Seneca Park Zoo Calls Attention to Plight of Endangered Elephants

Aug 11, 2016

Credit Lindsay Brinda

The Seneca Park Zoo is asking visitors to help in its attempt to break a world record on Friday.

Friday is World Elephant Day. The zoo is trying to create 35,000 origami elephants to surpass a record set by a zoo in Great Britain. The fun activity is calling attention to a heartbreaking reality.

That figure - 35,000 - represents the number of elephants killed in the wild by poachers every year.

"If we keep up at the same rate of 35,000 elephants each year being poached for their ivory, for their tusks, they're going to be gone in our lifetime,” said Pamela Reed Sanchez, executive director of the Seneca Park Zoo Society. “This is not something that will just happen when our grandchildren are around. This is now. The ivory is a really valuable commodity and it's being traded, essentially, to fund terrorism, and that's the piece many people are unaware of. It's funding Boko Haram and other ISIS-related terrorist groups."

Visitors to the zoo can help create the origami elephants at a station set up near the Africa exhibit from 10 a.m. to 4 p.m. on Friday. The origami elephants will be tallied at the end of the month to determine if the current record of 33,764 was surpassed.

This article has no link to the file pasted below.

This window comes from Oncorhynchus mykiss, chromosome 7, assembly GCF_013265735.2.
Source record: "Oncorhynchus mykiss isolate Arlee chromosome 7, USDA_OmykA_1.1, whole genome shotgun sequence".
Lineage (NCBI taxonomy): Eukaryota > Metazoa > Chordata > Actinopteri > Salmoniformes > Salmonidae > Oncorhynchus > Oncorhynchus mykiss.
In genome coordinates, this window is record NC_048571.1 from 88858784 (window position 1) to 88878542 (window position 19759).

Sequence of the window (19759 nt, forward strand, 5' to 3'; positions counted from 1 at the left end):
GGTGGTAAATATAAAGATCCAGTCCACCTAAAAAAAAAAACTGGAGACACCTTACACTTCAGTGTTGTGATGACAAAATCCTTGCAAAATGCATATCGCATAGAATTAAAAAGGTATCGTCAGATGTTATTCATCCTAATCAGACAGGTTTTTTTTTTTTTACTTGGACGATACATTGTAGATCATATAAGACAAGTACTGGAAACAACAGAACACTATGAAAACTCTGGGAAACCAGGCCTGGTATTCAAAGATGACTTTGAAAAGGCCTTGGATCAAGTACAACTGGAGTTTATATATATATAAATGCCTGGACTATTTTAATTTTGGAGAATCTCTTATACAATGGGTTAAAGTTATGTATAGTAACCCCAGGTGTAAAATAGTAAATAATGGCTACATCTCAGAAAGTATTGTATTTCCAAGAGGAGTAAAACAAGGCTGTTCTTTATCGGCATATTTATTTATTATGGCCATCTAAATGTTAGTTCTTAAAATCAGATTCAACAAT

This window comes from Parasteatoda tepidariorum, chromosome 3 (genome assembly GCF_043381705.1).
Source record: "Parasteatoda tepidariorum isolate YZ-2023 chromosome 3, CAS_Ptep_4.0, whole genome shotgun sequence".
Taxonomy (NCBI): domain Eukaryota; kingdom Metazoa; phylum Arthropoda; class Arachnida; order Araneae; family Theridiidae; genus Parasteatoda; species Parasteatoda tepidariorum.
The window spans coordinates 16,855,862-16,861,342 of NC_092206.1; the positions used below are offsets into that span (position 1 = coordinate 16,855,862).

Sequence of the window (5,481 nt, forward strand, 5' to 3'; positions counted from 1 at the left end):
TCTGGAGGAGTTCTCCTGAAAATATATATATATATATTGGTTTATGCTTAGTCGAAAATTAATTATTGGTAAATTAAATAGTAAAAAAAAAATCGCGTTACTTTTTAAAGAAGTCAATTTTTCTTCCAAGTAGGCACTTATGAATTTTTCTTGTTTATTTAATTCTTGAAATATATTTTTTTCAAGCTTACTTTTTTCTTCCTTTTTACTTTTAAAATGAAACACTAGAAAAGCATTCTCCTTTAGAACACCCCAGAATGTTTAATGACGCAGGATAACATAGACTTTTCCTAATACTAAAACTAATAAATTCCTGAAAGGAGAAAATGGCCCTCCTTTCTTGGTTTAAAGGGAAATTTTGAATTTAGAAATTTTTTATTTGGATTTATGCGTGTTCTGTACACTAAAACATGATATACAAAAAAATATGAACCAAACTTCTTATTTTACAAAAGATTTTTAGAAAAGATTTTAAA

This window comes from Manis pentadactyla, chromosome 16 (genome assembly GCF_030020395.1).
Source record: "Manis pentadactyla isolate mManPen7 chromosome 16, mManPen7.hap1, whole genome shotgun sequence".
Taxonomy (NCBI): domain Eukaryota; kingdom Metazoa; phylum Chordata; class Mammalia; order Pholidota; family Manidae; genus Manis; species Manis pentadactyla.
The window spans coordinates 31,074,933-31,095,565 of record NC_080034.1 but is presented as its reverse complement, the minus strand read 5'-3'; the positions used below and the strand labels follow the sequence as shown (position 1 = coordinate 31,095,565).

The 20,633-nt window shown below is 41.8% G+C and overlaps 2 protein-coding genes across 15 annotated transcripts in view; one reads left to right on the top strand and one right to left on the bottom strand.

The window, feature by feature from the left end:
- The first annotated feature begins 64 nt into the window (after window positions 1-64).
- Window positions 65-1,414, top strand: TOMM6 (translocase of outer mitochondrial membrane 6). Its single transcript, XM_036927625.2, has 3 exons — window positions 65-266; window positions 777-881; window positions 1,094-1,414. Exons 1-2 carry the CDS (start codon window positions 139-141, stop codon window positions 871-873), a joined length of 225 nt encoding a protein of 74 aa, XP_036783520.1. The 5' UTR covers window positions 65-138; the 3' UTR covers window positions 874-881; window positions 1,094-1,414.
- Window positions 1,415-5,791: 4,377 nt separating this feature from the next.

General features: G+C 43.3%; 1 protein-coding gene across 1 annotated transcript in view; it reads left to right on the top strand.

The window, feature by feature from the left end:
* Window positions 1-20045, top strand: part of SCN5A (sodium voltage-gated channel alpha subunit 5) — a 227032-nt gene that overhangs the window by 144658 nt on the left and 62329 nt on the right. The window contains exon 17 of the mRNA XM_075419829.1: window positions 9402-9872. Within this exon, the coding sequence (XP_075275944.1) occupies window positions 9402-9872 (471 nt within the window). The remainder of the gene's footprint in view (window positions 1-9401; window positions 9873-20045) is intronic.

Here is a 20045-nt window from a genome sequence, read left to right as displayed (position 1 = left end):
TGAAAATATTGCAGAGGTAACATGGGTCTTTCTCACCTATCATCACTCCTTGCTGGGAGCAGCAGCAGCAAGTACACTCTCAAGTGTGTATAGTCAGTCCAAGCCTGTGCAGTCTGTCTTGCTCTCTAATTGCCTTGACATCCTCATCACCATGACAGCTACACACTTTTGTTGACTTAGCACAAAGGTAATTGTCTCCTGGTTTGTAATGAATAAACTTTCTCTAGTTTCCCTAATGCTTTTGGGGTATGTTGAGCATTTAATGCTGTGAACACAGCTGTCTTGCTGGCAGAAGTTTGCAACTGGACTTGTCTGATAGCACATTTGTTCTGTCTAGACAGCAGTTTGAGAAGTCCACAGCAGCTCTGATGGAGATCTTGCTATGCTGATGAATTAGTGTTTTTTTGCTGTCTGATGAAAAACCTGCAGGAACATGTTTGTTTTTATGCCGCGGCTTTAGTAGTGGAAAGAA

The Seneca Park Zoo is home to the only four African elephants in New York State. Gennie C and Lilac have been a main attraction at Rochester’s zoo for more than 30 years. The herd was doubled last year with the arrival of Moki and Chana.

All four female elephants are beyond their reproductive years, but the Seneca Park Zoo is playing a role in a species survival plan for elephants. When Moki and Chana left the zoo in Jacksonville, Florida, space was created for Jacksonville to start an elephant breeding program.

The goal of the species survival program is to maintain the genetic diversity of the population so it can be sustained in conservation for the next 100 years. Reed Sanchez says that would require about 7 live elephant births per year. “We are dangerously far away from that goal with many species, but particularly with elephants."